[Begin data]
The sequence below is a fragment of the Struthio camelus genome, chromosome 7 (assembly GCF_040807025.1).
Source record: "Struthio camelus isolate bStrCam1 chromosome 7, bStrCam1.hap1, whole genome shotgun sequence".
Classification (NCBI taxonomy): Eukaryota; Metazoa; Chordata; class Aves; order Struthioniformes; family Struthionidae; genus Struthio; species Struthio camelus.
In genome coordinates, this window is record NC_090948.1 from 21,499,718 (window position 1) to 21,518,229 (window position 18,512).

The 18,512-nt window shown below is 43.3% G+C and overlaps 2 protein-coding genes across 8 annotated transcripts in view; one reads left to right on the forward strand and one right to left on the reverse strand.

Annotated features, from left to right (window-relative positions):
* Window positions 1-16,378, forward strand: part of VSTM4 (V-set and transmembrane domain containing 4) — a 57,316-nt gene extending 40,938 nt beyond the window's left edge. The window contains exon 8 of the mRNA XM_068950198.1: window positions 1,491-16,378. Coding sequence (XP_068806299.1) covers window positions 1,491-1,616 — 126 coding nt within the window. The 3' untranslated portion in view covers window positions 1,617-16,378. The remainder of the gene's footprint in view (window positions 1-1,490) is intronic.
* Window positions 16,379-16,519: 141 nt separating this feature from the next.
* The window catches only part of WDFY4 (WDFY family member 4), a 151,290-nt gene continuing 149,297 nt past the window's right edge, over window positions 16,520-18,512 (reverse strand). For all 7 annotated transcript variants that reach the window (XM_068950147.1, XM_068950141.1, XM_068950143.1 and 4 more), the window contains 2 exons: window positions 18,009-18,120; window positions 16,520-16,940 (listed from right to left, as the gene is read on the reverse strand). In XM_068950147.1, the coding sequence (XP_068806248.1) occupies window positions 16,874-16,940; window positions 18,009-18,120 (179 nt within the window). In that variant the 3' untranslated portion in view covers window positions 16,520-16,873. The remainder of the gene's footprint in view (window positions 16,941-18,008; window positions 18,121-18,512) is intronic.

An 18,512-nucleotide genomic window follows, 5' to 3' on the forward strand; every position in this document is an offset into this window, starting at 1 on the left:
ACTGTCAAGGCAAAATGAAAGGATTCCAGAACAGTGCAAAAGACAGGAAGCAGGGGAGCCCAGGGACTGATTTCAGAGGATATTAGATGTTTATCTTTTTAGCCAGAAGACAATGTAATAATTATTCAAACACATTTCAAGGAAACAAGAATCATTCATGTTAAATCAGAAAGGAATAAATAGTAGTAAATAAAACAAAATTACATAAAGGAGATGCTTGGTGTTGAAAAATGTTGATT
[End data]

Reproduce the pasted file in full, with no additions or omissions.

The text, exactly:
The sequence below is a fragment of the Struthio camelus genome, chromosome 7 (assembly GCF_040807025.1).
Source record: "Struthio camelus isolate bStrCam1 chromosome 7, bStrCam1.hap1, whole genome shotgun sequence".
Classification (NCBI taxonomy): Eukaryota; Metazoa; Chordata; class Aves; order Struthioniformes; family Struthionidae; genus Struthio; species Struthio camelus.
In genome coordinates, this window is record NC_090948.1 from 21,499,718 (window position 1) to 21,518,229 (window position 18,512).

The 18,512-nt window shown below is 43.3% G+C and overlaps 2 protein-coding genes across 8 annotated transcripts in view; one reads left to right on the forward strand and one right to left on the reverse strand.

Annotated features, from left to right (window-relative positions):
* Window positions 1-16,378, forward strand: part of VSTM4 (V-set and transmembrane domain containing 4) — a 57,316-nt gene extending 40,938 nt beyond the window's left edge. The window contains exon 8 of the mRNA XM_068950198.1: window positions 1,491-16,378. Coding sequence (XP_068806299.1) covers window positions 1,491-1,616 — 126 coding nt within the window. The 3' untranslated portion in view covers window positions 1,617-16,378. The remainder of the gene's footprint in view (window positions 1-1,490) is intronic.
* Window positions 16,379-16,519: 141 nt separating this feature from the next.
* The window catches only part of WDFY4 (WDFY family member 4), a 151,290-nt gene continuing 149,297 nt past the window's right edge, over window positions 16,520-18,512 (reverse strand). For all 7 annotated transcript variants that reach the window (XM_068950147.1, XM_068950141.1, XM_068950143.1 and 4 more), the window contains 2 exons: window positions 18,009-18,120; window positions 16,520-16,940 (listed from right to left, as the gene is read on the reverse strand). In XM_068950147.1, the coding sequence (XP_068806248.1) occupies window positions 16,874-16,940; window positions 18,009-18,120 (179 nt within the window). In that variant the 3' untranslated portion in view covers window positions 16,520-16,873. The remainder of the gene's footprint in view (window positions 16,941-18,008; window positions 18,121-18,512) is intronic.

An 18,512-nucleotide genomic window follows, 5' to 3' on the forward strand; every position in this document is an offset into this window, starting at 1 on the left:
ACTGTCAAGGCAAAATGAAAGGATTCCAGAACAGTGCAAAAGACAGGAAGCAGGGGAGCCCAGGGACTGATTTCAGAGGATATTAGATGTTTATCTTTTTAGCCAGAAGACAATGTAATAATTATTCAAACACATTTCAAGGAAACAAGAATCATTCATGTTAAATCAGAAAGGAATAAATAGTAGTAAATAAAACAAAATTACATAAAGGAGATGCTTGGTGTTGAAAAATGTTGATT